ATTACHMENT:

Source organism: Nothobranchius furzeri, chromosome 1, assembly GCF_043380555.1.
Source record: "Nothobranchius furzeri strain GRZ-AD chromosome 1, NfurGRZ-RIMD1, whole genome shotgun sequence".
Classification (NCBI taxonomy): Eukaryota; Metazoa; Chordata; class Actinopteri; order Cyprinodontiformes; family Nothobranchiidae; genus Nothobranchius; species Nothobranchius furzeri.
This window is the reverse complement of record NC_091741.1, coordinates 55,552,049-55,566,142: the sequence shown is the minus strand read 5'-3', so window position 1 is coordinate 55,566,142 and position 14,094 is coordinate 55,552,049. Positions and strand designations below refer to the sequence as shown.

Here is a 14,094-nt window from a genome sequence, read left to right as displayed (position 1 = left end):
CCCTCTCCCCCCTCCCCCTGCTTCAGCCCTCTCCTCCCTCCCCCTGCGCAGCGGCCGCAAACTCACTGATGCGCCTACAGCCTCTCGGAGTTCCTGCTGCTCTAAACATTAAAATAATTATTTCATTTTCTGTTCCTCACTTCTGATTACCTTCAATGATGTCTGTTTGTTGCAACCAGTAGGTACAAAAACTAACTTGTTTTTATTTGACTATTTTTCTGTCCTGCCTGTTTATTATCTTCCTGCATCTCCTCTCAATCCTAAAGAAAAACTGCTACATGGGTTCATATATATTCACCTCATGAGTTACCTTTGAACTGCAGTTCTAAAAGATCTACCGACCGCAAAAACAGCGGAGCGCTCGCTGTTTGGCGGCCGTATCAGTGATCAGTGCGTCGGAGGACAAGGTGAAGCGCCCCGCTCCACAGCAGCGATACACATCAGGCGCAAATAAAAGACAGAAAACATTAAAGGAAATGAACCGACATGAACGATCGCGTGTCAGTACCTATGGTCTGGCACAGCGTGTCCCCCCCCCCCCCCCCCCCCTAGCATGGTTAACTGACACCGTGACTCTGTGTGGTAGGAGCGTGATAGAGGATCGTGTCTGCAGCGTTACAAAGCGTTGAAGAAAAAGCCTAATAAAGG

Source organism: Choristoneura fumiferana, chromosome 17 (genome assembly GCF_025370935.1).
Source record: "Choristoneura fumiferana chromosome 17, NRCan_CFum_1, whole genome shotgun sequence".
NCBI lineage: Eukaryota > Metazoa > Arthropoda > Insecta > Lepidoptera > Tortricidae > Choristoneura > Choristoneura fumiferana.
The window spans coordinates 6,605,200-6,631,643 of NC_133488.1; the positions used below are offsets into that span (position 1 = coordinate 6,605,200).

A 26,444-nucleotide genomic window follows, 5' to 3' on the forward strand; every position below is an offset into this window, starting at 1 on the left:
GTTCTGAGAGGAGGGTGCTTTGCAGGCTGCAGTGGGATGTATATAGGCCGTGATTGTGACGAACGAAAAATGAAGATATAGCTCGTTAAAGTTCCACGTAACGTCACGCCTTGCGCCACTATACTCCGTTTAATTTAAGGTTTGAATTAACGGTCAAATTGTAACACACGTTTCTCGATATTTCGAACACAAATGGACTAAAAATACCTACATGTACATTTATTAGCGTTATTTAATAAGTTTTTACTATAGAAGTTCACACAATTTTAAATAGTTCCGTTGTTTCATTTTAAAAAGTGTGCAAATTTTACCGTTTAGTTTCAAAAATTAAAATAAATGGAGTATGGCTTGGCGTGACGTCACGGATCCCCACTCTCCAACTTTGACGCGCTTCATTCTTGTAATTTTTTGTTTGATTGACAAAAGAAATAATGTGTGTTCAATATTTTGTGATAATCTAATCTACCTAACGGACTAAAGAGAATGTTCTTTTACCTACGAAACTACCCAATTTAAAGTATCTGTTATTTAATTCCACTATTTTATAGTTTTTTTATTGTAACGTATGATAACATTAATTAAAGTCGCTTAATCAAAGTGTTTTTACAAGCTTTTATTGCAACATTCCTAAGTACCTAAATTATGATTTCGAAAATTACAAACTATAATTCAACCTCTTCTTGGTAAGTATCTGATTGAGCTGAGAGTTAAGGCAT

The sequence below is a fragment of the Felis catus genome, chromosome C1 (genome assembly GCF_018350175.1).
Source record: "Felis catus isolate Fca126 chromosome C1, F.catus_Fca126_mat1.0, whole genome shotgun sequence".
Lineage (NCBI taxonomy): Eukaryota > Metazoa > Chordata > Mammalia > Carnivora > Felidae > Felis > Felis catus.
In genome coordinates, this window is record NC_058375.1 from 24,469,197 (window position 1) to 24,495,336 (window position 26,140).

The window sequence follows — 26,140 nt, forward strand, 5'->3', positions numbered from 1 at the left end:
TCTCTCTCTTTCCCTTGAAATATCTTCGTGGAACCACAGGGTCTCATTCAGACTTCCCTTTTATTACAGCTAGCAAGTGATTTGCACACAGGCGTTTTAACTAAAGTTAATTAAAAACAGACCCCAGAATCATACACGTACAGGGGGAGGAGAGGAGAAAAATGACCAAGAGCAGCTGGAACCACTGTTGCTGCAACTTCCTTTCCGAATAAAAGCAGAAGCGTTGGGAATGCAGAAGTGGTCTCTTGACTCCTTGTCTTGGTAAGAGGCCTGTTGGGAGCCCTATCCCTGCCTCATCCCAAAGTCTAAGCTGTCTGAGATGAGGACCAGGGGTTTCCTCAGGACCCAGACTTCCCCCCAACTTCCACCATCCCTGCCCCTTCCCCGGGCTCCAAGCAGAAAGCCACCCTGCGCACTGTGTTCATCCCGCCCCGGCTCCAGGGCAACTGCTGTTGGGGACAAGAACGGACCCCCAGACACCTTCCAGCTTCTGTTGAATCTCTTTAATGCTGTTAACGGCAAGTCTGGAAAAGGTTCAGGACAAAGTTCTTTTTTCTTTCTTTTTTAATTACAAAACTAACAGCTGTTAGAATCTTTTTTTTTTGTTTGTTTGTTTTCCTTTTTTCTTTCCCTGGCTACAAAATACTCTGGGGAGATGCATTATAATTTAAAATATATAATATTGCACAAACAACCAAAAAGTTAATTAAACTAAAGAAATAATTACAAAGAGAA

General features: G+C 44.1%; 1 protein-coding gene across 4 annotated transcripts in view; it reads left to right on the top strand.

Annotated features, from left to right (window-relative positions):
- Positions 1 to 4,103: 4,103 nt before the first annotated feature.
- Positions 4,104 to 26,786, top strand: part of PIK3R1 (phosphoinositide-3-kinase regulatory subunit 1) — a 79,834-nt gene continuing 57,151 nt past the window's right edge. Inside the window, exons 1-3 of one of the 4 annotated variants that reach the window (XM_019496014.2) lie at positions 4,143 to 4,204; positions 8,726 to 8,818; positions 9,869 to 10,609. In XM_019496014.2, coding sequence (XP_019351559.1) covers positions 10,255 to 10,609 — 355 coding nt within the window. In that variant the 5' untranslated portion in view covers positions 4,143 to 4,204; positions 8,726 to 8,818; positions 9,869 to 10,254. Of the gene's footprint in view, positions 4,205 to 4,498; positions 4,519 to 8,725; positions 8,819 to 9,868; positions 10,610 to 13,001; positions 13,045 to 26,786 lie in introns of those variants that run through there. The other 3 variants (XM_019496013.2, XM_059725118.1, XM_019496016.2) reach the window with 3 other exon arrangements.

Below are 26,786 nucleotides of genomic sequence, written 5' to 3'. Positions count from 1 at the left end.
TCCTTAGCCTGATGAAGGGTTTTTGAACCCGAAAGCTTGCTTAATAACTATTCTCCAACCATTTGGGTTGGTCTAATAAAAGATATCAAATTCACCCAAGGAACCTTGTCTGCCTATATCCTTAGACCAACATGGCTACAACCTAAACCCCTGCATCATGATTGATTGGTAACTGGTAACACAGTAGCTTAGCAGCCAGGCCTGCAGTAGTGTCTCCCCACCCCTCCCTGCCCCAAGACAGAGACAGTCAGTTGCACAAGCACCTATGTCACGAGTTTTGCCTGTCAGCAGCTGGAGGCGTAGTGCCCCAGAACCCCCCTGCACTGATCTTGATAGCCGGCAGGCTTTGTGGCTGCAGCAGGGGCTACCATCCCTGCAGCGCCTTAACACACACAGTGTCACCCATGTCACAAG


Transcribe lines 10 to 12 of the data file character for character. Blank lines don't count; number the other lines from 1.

The window spans coordinates 6,605,200-6,631,643 of NC_133488.1; the positions used below are offsets into that span (position 1 = coordinate 6,605,200).

A 26,444-nucleotide genomic window follows, 5' to 3' on the forward strand; every position below is an offset into this window, starting at 1 on the left:
GTTCTGAGAGGAGGGTGCTTTGCAGGCTGCAGTGGGATGTATATAGGCCGTGATTGTGACGAACGAAAAATGAAGATATAGCTCGTTAAAGTTCCACGTAACGTCACGCCTTGCGCCACTATACTCCGTTTAATTTAAGGTTTGAATTAACGGTCAAATTGTAACACACGTTTCTCGATATTTCGAACACAAATGGACTAAAAATACCTACATGTACATTTATTAGCGTTATTTAATAAGTTTTTACTATAGAAGTTCACACAATTTTAAATAGTTCCGTTGTTTCATTTTAAAAAGTGTGCAAATTTTACCGTTTAGTTTCAAAAATTAAAATAAATGGAGTATGGCTTGGCGTGACGTCACGGATCCCCACTCTCCAACTTTGACGCGCTTCATTCTTGTAATTTTTTGTTTGATTGACAAAAGAAATAATGTGTGTTCAATATTTTGTGATAATCTAATCTACCTAACGGACTAAAGAGAATGTTCTTTTACCTACGAAACTACCCAATTTAAAGTATCTGTTATTTAATTCCACTATTTTATAGTTTTTTTATTGTAACGTATGATAACATTAATTAAAGTCGCTTAATCAAAGTGTTTTTACAAGCTTTTATTGCAACATTCCTAAGTACCTAAATTATGATTTCGAAAATTACAAACTATAATTCAACCTCTTCTTGGTAAGTATCTGATTGAGCTGAGAGTTAAGGCAT